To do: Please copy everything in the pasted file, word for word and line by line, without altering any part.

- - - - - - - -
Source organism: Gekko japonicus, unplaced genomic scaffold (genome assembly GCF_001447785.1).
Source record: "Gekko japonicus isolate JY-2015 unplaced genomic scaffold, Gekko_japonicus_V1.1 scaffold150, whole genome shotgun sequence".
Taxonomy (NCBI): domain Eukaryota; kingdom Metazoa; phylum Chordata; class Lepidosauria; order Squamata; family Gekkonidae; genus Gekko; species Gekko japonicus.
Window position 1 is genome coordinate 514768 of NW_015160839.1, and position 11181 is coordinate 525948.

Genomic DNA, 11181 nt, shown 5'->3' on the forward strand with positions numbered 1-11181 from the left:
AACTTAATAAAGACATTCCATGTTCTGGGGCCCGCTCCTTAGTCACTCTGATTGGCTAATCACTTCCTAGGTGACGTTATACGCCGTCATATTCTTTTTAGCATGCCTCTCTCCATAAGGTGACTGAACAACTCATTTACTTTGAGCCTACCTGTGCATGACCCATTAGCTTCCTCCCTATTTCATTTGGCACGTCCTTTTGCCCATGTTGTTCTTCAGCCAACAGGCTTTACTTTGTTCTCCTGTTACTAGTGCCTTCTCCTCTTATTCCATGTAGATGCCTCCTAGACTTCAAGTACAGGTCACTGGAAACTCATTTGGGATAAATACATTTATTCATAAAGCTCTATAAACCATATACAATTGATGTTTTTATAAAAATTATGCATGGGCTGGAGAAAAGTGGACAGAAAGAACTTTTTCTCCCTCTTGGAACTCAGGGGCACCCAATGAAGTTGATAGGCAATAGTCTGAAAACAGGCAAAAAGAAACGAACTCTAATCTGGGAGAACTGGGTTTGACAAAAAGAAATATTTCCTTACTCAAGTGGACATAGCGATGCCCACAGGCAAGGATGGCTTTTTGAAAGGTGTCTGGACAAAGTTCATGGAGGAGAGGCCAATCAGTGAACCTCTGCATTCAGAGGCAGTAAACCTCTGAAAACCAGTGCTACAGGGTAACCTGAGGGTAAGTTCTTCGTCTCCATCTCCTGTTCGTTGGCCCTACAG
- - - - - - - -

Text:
Source organism: Gekko japonicus, unplaced genomic scaffold (genome assembly GCF_001447785.1).
Source record: "Gekko japonicus isolate JY-2015 unplaced genomic scaffold, Gekko_japonicus_V1.1 scaffold150, whole genome shotgun sequence".
Taxonomy (NCBI): domain Eukaryota; kingdom Metazoa; phylum Chordata; class Lepidosauria; order Squamata; family Gekkonidae; genus Gekko; species Gekko japonicus.
Window position 1 is genome coordinate 514768 of NW_015160839.1, and position 11181 is coordinate 525948.

Genomic DNA, 11181 nt, shown 5'->3' on the forward strand with positions numbered 1-11181 from the left:
AACTTAATAAAGACATTCCATGTTCTGGGGCCCGCTCCTTAGTCACTCTGATTGGCTAATCACTTCCTAGGTGACGTTATACGCCGTCATATTCTTTTTAGCATGCCTCTCTCCATAAGGTGACTGAACAACTCATTTACTTTGAGCCTACCTGTGCATGACCCATTAGCTTCCTCCCTATTTCATTTGGCACGTCCTTTTGCCCATGTTGTTCTTCAGCCAACAGGCTTTACTTTGTTCTCCTGTTACTAGTGCCTTCTCCTCTTATTCCATGTAGATGCCTCCTAGACTTCAAGTACAGGTCACTGGAAACTCATTTGGGATAAATACATTTATTCATAAAGCTCTATAAACCATATACAATTGATGTTTTTATAAAAATTATGCATGGGCTGGAGAAAAGTGGACAGAAAGAACTTTTTCTCCCTCTTGGAACTCAGGGGCACCCAATGAAGTTGATAGGCAATAGTCTGAAAACAGGCAAAAAGAAACGAACTCTAATCTGGGAGAACTGGGTTTGACAAAAAGAAATATTTCCTTACTCAAGTGGACATAGCGATGCCCACAGGCAAGGATGGCTTTTTGAAAGGTGTCTGGACAAAGTTCATGGAGGAGAGGCCAATCAGTGAACCTCTGCATTCAGAGGCAGTAAACCTCTGAAAACCAGTGCTACAGGGTAACCTGAGGGTAAGTTCTTCGTCTCCATCTCCTGTTCGTTGGCCCTACAG